Electrical wires and other cables are statistically one of the most significant hazards for helicopter especially for Low Altitude Helicopter Operations (LALT) and may result in fatal accidents. This article presents the EASA animation “Helicopter wire strike avoidance – Wires in the helicopter environment” and develops the good practices introduced in this video that can help you avoid striking cables.
Striking wires may have critical consequences: it results in fatalities in approximately 30% of the accidents and up to 60% when operating in Instrument Meteorological Conditions (IMC) or at night. Wire and obstacle strike is one of the top operational causes of fatal Rotorcraft accidents, as rotorcraft fly approximately 90% of their time in LALT operations in the wire environment.
Besides, number of flight hours is not a guarantee for avoiding wires, as most wire strike accidents statistically occur to experienced pilots with more than 2000 flight hours and good knowledge of the area. As reported by numerous accident investigations, even very experienced pilots, to avoid IMC flight conditions and looking for visual contact with the ground, forget to ensure that no wires are in the area.
In the video, a student pilot is on a Visual Flight Rules (VFR) training flight with a flight instructor in a Cabri G2 helicopter. The flight takes place in a mountainous environment in VFR conditions: it is a sunny day with no clouds in sight. The flight instructor advises the trainee to keep flying above 500 ft. in compliance with the Standardised European Rules of the Air (SERA) and to use visual cues and landmarks to help navigating. The trainee asks to have a closer look at a castle over a hill and while ascending to fly over the castle, he becomes blinded by the sunlight.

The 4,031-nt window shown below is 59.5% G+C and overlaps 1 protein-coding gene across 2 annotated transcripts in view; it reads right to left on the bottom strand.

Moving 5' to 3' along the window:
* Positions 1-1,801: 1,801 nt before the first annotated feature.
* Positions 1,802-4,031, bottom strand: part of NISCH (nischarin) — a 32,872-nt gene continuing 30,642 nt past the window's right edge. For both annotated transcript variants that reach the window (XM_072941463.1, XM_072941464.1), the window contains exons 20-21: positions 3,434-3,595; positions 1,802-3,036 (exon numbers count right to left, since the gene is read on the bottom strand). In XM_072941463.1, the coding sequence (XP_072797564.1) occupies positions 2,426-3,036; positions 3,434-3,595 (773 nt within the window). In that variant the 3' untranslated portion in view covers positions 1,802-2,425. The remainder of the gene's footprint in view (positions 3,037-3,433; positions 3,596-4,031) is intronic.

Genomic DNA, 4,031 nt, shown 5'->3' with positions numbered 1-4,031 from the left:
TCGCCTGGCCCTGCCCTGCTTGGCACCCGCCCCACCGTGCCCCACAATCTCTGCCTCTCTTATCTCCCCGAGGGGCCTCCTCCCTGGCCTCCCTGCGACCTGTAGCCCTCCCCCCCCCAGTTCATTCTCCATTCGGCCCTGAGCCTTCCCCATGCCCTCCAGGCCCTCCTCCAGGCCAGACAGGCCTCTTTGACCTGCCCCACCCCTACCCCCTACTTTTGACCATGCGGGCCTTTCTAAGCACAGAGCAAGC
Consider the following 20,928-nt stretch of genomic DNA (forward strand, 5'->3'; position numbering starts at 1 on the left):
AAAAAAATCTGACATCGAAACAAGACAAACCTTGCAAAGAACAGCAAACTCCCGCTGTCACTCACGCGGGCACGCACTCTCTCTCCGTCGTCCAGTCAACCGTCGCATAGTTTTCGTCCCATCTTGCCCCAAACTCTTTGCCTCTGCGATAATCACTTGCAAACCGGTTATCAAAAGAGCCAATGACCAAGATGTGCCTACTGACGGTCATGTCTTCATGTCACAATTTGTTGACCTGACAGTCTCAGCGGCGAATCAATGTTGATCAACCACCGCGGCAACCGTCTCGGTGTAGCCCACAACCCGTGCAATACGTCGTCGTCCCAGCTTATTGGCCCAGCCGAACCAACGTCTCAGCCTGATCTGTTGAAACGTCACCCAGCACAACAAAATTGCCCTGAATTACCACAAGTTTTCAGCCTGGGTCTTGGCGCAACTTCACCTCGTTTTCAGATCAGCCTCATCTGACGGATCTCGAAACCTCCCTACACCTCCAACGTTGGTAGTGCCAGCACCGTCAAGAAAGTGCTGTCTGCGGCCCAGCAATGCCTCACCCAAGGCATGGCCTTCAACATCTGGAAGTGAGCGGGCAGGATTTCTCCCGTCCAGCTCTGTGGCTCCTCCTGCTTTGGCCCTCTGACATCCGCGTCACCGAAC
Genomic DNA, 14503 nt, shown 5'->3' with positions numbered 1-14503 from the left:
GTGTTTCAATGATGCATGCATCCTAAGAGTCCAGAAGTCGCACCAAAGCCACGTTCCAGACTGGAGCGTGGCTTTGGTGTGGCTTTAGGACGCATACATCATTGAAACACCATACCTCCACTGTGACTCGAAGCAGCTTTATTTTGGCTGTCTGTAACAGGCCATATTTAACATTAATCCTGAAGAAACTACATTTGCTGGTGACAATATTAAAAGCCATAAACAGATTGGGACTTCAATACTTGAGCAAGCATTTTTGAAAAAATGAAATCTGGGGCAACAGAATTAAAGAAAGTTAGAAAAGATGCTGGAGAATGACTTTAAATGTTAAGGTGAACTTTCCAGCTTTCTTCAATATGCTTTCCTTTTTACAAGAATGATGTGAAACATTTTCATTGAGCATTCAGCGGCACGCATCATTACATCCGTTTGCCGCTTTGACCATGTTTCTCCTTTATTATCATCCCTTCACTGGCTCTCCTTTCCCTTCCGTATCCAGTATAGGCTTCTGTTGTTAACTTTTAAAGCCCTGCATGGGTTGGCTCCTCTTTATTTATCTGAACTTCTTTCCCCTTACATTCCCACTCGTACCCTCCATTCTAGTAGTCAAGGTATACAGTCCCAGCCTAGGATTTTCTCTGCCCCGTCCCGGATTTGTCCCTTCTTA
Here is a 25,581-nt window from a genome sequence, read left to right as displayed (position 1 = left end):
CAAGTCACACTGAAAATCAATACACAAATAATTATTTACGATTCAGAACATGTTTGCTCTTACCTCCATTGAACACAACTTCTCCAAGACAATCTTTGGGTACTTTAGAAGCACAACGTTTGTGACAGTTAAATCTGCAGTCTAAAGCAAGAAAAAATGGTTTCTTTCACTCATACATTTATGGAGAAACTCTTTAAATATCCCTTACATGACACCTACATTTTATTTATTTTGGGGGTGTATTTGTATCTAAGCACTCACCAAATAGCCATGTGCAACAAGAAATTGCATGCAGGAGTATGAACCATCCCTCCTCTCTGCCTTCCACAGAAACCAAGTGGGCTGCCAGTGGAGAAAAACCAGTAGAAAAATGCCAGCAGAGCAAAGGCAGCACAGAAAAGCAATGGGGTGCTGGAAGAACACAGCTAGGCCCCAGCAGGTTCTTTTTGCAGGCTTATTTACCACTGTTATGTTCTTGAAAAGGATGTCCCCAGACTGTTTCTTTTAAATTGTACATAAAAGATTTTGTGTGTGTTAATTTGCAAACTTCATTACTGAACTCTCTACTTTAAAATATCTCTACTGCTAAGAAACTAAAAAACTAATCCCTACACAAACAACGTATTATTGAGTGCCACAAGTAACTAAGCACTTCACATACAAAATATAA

Inadvertently the helicopter descends below the minimum altitude over the hillside and gets dangerously close to electrical wires ahead. The student pilot is instructed to climb and turn right to avoid striking the wires. Even in Visual Meteorological Conditions (VMC), it might be difficult to see wires in the flight path and collisions with cables are usually critical and lead to fatal accidents. The video mentions two examples of accidents: Airbus AS 350 BA helicopter of 30 July 2015 in Canada and EC 120 of 3 March in Slovakia.
There are a number of things that you can do to help mitigate the risks.
Analysis of helicopter occurrence data has identified a number of accidents and incidents where loose items in the cabin have exited the helicopter and contacted the tail rotor. In some cases this has resulted in a complete loss of control of the helicopter. Pilots and crews must ensure that all items in the cabin are securely stowed before take-off, even if operating with all doors fitted. Passengers must be briefed on the dangers of loose items in and around the vicinity of helicopters.